Painting by Numbers

I suppose I like to be wary of people. I mean like to be wary. People often call me weird, crazy, but I like to say I’m . . . creatively inclined to label people.

How do I label people? Well, if you must know, I like to rate fear – colour personalities.

Let’s say there are members of my family, okay? People I’ve known my whole life. My mum – bless her soul – I called her a Blue-Two. Fear level two, personality blue – a calm, laid-back type who wouldn’t condemn the worst monsters.

My brother: fear level Five, personality Amber – a finicky boy, spiritual to the teeth, abiding by Dad’s diehard faith.

Low numbers there. Now, let’s consider a stranger. A bailiff. Mr. Gimme-Your-Couch-And-TV: fear level Eight, personality Red – a vicious, no-nonsense prick. Pardon the language, I just saw him way too much in the past year or so, you have no idea.

Why am I here?

Last week, mid afternoon on a rare day where the clouds were sparse and the sun dyed the streets gold. I wandered the pavement in my shoes: Blue trainers with Yellow laces. There were few cars, so jogging across the roads weren’t a bother. I was watching my feet, you know? So I didn’t really see the guy until my head hit his chest. I was confused, of course. Though I couldn’t see people, it didn’t mean they couldn’t see me if they were coming towards me, so he could have gone right past me if he wanted to.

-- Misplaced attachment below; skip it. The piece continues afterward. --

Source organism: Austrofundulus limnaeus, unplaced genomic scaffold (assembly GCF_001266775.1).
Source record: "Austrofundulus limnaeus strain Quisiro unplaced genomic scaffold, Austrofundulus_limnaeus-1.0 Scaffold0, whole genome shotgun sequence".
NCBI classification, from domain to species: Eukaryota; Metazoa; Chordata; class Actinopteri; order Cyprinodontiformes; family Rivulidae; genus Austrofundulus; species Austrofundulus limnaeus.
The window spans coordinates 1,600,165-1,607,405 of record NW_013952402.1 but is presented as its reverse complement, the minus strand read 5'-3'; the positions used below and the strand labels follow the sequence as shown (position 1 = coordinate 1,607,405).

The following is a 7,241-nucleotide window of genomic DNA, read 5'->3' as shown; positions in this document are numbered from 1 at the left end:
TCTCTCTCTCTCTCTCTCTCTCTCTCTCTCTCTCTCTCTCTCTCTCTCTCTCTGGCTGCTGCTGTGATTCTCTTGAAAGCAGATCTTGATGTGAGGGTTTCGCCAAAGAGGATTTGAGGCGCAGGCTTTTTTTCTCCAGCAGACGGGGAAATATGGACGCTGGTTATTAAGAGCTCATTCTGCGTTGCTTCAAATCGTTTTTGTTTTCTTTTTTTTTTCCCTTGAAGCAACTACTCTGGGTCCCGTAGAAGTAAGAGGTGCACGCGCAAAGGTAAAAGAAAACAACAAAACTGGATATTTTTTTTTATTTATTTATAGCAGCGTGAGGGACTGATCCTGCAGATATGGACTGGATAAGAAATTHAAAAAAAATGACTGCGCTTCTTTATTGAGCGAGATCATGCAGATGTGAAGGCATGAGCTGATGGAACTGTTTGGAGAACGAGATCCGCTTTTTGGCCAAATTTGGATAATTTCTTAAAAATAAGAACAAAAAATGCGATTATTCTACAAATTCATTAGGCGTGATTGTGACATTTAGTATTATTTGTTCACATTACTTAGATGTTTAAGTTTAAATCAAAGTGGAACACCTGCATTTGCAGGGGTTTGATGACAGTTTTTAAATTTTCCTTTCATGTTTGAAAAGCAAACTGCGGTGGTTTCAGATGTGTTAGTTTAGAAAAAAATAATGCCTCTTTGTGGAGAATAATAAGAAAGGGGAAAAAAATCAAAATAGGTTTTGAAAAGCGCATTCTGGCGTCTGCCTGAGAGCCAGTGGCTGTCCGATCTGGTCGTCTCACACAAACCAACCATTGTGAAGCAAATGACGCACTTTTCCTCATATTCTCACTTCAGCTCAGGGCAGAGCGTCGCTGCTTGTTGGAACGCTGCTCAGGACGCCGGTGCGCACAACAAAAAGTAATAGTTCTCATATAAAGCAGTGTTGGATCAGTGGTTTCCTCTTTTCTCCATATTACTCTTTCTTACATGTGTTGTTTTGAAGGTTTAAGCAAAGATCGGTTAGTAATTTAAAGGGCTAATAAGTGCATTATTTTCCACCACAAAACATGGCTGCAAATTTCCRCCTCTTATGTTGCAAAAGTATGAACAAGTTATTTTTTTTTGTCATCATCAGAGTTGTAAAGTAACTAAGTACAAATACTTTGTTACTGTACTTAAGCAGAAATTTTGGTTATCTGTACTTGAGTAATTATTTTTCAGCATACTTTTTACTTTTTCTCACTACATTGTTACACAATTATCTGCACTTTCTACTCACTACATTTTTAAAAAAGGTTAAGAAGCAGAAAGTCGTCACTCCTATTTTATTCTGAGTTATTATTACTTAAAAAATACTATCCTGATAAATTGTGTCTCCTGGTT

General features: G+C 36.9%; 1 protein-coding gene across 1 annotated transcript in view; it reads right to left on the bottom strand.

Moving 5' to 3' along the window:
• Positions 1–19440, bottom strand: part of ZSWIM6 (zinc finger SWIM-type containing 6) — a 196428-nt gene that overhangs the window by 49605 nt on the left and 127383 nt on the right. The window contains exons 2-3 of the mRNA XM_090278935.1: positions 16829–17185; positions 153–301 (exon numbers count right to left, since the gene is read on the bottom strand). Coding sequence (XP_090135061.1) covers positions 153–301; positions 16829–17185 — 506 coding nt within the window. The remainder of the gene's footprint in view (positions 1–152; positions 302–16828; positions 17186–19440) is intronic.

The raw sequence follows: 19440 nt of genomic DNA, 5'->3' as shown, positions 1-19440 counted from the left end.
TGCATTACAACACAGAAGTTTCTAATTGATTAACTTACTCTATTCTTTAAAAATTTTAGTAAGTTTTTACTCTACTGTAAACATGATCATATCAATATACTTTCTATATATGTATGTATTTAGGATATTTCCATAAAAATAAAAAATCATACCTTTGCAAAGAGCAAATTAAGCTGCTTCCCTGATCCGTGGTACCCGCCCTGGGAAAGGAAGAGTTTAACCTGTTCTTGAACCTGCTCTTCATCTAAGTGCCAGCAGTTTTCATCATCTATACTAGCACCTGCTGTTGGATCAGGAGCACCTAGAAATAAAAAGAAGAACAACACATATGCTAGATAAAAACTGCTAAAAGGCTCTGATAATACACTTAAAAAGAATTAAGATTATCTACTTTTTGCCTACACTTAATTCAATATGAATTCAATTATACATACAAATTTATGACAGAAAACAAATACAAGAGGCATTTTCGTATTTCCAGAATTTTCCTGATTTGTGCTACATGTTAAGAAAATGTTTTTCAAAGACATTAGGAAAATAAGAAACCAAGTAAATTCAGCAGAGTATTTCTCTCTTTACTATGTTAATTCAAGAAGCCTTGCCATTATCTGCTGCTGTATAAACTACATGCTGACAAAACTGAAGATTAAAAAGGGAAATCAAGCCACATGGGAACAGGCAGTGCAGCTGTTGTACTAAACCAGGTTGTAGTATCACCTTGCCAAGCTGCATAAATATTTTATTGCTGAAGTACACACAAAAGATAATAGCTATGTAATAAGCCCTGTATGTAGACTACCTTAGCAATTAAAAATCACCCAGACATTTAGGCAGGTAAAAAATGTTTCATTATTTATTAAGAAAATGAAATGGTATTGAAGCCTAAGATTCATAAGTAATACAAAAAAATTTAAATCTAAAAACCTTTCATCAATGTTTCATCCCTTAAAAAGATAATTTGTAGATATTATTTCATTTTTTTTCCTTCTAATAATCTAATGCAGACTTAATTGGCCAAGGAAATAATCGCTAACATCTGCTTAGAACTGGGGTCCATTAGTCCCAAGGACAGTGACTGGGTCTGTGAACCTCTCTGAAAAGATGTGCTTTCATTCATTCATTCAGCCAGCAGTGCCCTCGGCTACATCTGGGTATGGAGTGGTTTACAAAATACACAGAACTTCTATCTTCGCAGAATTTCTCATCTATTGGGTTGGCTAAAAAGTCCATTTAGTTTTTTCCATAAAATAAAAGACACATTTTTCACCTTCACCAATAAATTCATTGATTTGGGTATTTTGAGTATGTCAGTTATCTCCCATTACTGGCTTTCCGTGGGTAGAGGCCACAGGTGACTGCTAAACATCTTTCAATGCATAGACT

What did I do?

I stepped by him, obviously, but he stepped with me. We moved like in a waltz, I guess. We danced for a bit. I looked up at him and I began my mental art, the colour wheel spinning. He had a nice face, I guess, stubble on his cheek, wavy Brown hair. The eyes got me though. They were Blue, almost eclipsed by the paint drop of Black in the centre and . . . mad.

Prognosis: fear level Fifteen, personality level, muddy Maroon.

He grabbed my shoulders with one paw, fumbling with the other in my hoodie pocket, grasping at air. I didn’t bring change out with me, just my old MP3 in the pouch on my arm. I didn’t hear much of what he was saying, but it didn’t take a genius to guess what he was after.

What happened next, you wonder?

I don’t know. Really, I don’t. There was a lot of Red, so much my trainers were no longer Blue. There was a lump of Black near a wall and an ache at my finger tips. I stood for minutes just staring at the lump. I don’t think my mind was focussing well enough on the fact that the figure before me wasn’t there anymore, the hands no longer fumbling.

I like to think I was saved, but as I stood there noise erupted, the air filled with more explosive colour.

That’s why I’m here.

“You’re saying you were arrested?”

I lean back in my chair, staring back at the ten pairs of inquisitive eyes around me. I’d say there a fear level of Four in this room, the colours a kaleidoscope of Blue and Amber. I nod to the lady ahead of me who clutches at her clipboard and makes a note of my response.

“And you have no idea what happened?”

“No,” I reply. “The officer . . . Three/Amber, said I attacked him. I wasn’t really listening.”

“Did you . . . kill him?”

Now, I like this woman . . . Lynn. I like how Blue she is and for a first I feel I can rate her as a clear One. I don’t want to hurt her with my words. Even if they are pinpricks, they are weapons, but I still have to answer with the truth.

At least a minute passes as I sit until I open my mouth and answer, “Maybe.”

Laura Reynolds
Third Year creative writing student

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